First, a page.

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No charges filed against Aussie jihadist

/ 12:53 AM July 24, 2014

Philippine Immigration officers escort Robert Edward Cerantonio (C), an Australian convert to Islam who used the internet to urge people to join “jihad” in Iraq and Syria, shortly after arriving at Manila airport on July 11, 2014, after he was arrested in Cebu City. The Australian convert was arrested in the Philippines on July 11, local police said. AFP FILE PHOTO

MANILA, Philippines–An Australian convert to Islam arrested in the Philippines for allegedly urging people to join “jihad” in Iraq and Syria was deported to his homeland Wednesday, but police said he would not be charged.

Musa Cerantonio, 29, was detained in Cebu City on Friday and sent back to Australia where he was met by police.

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“Mr Cerantonio’s known social media postings are considered offensive and disturbing; however, they have been assessed as not breaching Australian law to this point,” Australian Federal Police (AFP) said in a statement. “The AFP will continue to monitor and assess this material for any breaches of Australian law into the future.”

Philippines officials have said Cerantonio was arrested at the request of the Australian government and was deported because Canberra canceled his passport, making him an illegal alien.

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Australian police said only that Cerantonio had been deported by the Philippine authorities “as a result of invalid travel documentation.”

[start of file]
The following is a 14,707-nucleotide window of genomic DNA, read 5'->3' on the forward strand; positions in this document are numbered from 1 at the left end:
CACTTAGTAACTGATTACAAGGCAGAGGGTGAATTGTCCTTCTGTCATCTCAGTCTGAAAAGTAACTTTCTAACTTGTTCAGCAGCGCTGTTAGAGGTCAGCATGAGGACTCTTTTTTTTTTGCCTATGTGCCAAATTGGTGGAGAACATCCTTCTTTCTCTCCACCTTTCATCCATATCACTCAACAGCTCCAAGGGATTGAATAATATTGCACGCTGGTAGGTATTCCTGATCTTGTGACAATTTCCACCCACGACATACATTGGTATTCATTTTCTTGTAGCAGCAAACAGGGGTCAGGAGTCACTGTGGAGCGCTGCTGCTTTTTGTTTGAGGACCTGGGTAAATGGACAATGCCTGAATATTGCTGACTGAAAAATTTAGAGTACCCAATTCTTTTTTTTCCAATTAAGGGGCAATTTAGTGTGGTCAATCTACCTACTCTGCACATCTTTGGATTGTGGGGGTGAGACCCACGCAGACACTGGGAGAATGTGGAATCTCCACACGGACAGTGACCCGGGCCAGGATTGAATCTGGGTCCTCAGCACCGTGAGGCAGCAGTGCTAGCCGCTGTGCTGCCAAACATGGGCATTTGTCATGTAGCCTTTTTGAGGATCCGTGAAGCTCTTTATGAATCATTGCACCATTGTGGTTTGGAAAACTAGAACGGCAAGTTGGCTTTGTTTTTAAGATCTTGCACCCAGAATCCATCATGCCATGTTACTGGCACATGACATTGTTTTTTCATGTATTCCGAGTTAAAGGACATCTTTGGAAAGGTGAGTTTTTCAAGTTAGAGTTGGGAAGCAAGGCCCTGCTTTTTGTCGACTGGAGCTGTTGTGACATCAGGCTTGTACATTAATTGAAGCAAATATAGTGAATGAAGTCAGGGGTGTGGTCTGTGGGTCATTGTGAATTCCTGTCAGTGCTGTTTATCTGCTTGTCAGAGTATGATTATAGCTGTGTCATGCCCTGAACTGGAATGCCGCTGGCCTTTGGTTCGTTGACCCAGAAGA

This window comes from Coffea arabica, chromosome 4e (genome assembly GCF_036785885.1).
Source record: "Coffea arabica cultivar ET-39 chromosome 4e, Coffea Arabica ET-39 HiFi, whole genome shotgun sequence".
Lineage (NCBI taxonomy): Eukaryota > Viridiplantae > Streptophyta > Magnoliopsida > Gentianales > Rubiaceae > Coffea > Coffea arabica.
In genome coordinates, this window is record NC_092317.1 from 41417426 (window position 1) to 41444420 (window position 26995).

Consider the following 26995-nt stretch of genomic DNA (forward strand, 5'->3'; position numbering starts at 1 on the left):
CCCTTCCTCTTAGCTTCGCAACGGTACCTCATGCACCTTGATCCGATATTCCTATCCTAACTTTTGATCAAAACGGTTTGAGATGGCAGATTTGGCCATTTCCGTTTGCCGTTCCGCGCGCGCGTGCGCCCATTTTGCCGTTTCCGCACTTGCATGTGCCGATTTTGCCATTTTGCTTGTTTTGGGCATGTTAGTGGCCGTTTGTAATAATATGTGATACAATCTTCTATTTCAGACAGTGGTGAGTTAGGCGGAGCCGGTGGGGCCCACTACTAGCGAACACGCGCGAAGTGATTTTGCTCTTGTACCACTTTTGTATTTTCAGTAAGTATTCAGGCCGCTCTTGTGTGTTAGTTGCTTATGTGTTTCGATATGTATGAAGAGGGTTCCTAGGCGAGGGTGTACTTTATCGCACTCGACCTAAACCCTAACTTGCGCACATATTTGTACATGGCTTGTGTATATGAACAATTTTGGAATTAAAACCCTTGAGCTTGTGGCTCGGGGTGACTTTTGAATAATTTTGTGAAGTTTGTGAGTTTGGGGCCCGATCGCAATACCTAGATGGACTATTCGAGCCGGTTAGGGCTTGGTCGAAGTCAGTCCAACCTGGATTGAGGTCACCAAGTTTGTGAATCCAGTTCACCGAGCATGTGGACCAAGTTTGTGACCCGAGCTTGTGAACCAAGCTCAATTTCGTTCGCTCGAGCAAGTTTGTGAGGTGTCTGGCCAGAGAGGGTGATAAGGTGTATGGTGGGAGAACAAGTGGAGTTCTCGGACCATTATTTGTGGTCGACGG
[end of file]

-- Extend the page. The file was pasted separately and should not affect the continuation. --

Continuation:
Police in the Philippines said they had been monitoring Cerantonio’s activities since February when he arrived in Cebu, the country’s largest metropolis outside Manila.

The Philippines has a large Muslim minority in the southern region of Mindanao, a hotbed for a decades-old Muslim insurgency and where Islamic militants linked to Al-Qaeda also operate.

But Cebu’s police commander, Chief Superintendent Prudencio Banas, has said there was no evidence linking the Australian to any terror act.

He lived with a Philippine woman and moved around Cebu until his arrest at a one-room apartment near the airport.

“It seems that he is just a fraud, because he was saying that he was fighting in Syria and Iraq when all the time he was holed up in a flat in the Philippines,” Foreign Minister Julie Bishop told Sky News last week.

Australia has expressed deep concern that about 150 Australians, some of them dual nationals, were learning the “terrorist trade” fighting alongside Sunni militants in Iraq and Syria.

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The government has confirmed that two Australians, including an 18-year-old, have been behind deadly suicide bombings in the Iraq and Syria conflicts, without providing further details.

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TAGS: Acts of Terror, anti-terror operations, Australia, Bureau of Immigration, Deportation, Foreign Nationals, Global Nation, Immigration, Law enforcement, Philippine government, Philippines, Robert Edward Cerantonio, Security, Siegfred Mison, Terrorism
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